Sumioni: Demon Arts for PS Vita
PS Vita

Sumioni: Demon Arts

Mar 20, 2012
6.72
playscore
Average
335th of 891

Trailer, Gameplay, & Screenshots

About this game

Developer: Acquire
Content Rating: Everyone10+

Summary

Set in ancient Japan and presented in a classical Japanese “sumi-e” ink art style, Sumioni is literally translated from Japanese as "ink demon," and puts players in control of Agura, a single Inkdemon who has been summoned from a long slumber to help rid the land of a sinister evil. During their adventure, players will experience epic boss battles and a branching story with diverging arcs and multiple endings.

Critic Reviews

8 Reviews
5.94
5.50
Colin MoriartyMar 23, 2012
I saw Sumioni through four of its six endings, and I had enough. It’s a shame, too, because if Sumioni tried to do less and presented a more linear and coherent gameplay experience, it would have been a much better game. You don’t hear that every day, but in Sumioni’s case, it’s true. Its clever premise is really nothing more than a series of annoying bottlenecks for the gamer, and with so little in terms of in-game diversity, no reasons exist to actually see and do everything unless you’re a dedicated completionist or Trophy hunter.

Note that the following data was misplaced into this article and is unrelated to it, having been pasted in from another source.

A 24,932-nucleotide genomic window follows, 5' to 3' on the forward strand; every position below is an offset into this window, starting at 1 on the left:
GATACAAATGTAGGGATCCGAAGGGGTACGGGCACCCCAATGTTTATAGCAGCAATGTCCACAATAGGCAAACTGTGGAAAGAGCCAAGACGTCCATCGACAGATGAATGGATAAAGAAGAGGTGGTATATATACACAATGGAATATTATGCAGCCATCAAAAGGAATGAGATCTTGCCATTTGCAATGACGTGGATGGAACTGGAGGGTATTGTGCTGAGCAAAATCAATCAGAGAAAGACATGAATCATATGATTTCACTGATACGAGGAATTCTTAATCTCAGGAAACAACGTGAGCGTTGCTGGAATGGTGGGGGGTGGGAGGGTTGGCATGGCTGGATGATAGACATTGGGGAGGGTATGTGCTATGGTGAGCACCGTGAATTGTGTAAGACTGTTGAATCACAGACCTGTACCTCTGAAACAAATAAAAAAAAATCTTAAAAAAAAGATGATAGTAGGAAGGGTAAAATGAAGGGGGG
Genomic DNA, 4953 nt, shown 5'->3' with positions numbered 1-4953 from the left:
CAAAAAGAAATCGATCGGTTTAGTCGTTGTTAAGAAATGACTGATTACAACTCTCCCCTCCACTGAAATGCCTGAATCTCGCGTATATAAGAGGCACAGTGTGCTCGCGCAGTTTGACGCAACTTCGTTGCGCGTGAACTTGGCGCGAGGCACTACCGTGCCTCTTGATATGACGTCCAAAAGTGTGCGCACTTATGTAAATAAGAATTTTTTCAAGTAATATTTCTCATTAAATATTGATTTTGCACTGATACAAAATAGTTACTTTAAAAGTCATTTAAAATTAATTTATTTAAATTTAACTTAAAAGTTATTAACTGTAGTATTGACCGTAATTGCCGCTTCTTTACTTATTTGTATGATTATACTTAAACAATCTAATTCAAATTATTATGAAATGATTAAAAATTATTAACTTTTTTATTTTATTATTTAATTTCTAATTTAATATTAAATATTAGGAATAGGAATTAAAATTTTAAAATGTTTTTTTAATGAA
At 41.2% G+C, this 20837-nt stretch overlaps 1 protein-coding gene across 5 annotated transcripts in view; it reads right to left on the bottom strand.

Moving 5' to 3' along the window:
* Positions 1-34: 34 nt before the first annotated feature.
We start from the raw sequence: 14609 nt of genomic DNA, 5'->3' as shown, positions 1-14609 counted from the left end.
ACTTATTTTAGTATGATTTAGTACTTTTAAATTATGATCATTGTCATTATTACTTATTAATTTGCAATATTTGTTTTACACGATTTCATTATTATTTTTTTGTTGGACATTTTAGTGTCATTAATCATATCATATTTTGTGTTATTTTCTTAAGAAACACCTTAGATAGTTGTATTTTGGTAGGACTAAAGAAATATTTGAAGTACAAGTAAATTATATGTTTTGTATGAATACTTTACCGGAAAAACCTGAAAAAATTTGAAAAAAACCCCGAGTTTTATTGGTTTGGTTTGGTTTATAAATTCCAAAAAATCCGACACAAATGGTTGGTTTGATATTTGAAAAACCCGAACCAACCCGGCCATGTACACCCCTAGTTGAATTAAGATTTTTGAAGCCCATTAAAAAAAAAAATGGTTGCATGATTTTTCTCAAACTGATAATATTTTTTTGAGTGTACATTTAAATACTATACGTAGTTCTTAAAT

Ben PotterFeb 10, 2013
If you have to give Sumioni: Demon Arts something, it’s that it’s a beautifully flawed game. The bold art direction makes way for occasionally uninspiring backdrops, repetitive gameplay, and irritating music. The nonsensical story provides characters you don’t care about and a world you must save that you know nothing of. The developers clearly thought that the art style and touch screen controls were enough to make up for the issues, but they're not. This is a let down on nearly every level.
Tom Mc SheaMar 27, 2012
Sumioni is a game you want to enjoy. The delicate artistic style and novel ink mechanics offer an enticing introduction, but the momentum halts after just a few hours. Once the novelty wears off, you're left with a competent brawler that repeatedly peddles the same recycled content instead of injecting new ideas to keep you invested. Sumioni: Demon Arts lets you use magical ink to paint victory, but it really needed to draw a few new ideas onto the sturdy foundation.

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